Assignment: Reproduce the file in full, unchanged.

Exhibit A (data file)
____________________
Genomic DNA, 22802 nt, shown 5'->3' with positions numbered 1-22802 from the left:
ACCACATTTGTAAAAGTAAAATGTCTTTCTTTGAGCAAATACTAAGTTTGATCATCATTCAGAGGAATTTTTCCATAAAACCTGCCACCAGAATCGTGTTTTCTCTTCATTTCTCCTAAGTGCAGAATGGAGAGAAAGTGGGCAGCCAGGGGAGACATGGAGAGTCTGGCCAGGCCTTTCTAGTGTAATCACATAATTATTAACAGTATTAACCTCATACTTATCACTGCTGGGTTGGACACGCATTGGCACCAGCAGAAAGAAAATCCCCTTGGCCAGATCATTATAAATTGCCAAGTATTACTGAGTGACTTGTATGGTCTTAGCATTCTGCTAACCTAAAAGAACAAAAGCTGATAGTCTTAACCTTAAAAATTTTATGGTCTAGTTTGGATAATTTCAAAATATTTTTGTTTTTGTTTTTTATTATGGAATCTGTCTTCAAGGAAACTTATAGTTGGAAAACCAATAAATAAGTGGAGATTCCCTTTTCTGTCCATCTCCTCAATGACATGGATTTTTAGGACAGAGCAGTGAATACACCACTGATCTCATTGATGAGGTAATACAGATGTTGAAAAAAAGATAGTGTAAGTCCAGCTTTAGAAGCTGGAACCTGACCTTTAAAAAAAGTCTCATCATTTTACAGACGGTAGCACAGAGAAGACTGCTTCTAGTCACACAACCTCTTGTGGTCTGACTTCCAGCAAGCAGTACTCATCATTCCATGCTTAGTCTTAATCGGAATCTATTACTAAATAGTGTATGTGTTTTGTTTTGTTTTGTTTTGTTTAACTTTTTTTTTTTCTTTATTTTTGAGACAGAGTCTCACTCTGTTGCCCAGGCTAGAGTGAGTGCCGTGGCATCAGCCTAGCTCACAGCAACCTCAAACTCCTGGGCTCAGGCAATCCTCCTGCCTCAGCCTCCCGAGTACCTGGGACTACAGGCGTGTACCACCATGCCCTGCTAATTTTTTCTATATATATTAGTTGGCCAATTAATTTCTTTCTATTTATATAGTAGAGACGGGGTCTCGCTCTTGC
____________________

Genomic DNA, 22802 nt, shown 5'->3' with positions numbered 1-22802 from the left:
ACCACATTTGTAAAAGTAAAATGTCTTTCTTTGAGCAAATACTAAGTTTGATCATCATTCAGAGGAATTTTTCCATAAAACCTGCCACCAGAATCGTGTTTTCTCTTCATTTCTCCTAAGTGCAGAATGGAGAGAAAGTGGGCAGCCAGGGGAGACATGGAGAGTCTGGCCAGGCCTTTCTAGTGTAATCACATAATTATTAACAGTATTAACCTCATACTTATCACTGCTGGGTTGGACACGCATTGGCACCAGCAGAAAGAAAATCCCCTTGGCCAGATCATTATAAATTGCCAAGTATTACTGAGTGACTTGTATGGTCTTAGCATTCTGCTAACCTAAAAGAACAAAAGCTGATAGTCTTAACCTTAAAAATTTTATGGTCTAGTTTGGATAATTTCAAAATATTTTTGTTTTTGTTTTTTATTATGGAATCTGTCTTCAAGGAAACTTATAGTTGGAAAACCAATAAATAAGTGGAGATTCCCTTTTCTGTCCATCTCCTCAATGACATGGATTTTTAGGACAGAGCAGTGAATACACCACTGATCTCATTGATGAGGTAATACAGATGTTGAAAAAAAGATAGTGTAAGTCCAGCTTTAGAAGCTGGAACCTGACCTTTAAAAAAAGTCTCATCATTTTACAGACGGTAGCACAGAGAAGACTGCTTCTAGTCACACAACCTCTTGTGGTCTGACTTCCAGCAAGCAGTACTCATCATTCCATGCTTAGTCTTAATCGGAATCTATTACTAAATAGTGTATGTGTTTTGTTTTGTTTTGTTTTGTTTAACTTTTTTTTTTTCTTTATTTTTGAGACAGAGTCTCACTCTGTTGCCCAGGCTAGAGTGAGTGCCGTGGCATCAGCCTAGCTCACAGCAACCTCAAACTCCTGGGCTCAGGCAATCCTCCTGCCTCAGCCTCCCGAGTACCTGGGACTACAGGCGTGTACCACCATGCCCTGCTAATTTTTTCTATATATATTAGTTGGCCAATTAATTTCTTTCTATTTATATAGTAGAGACGGGGTCTCGCTCTTGC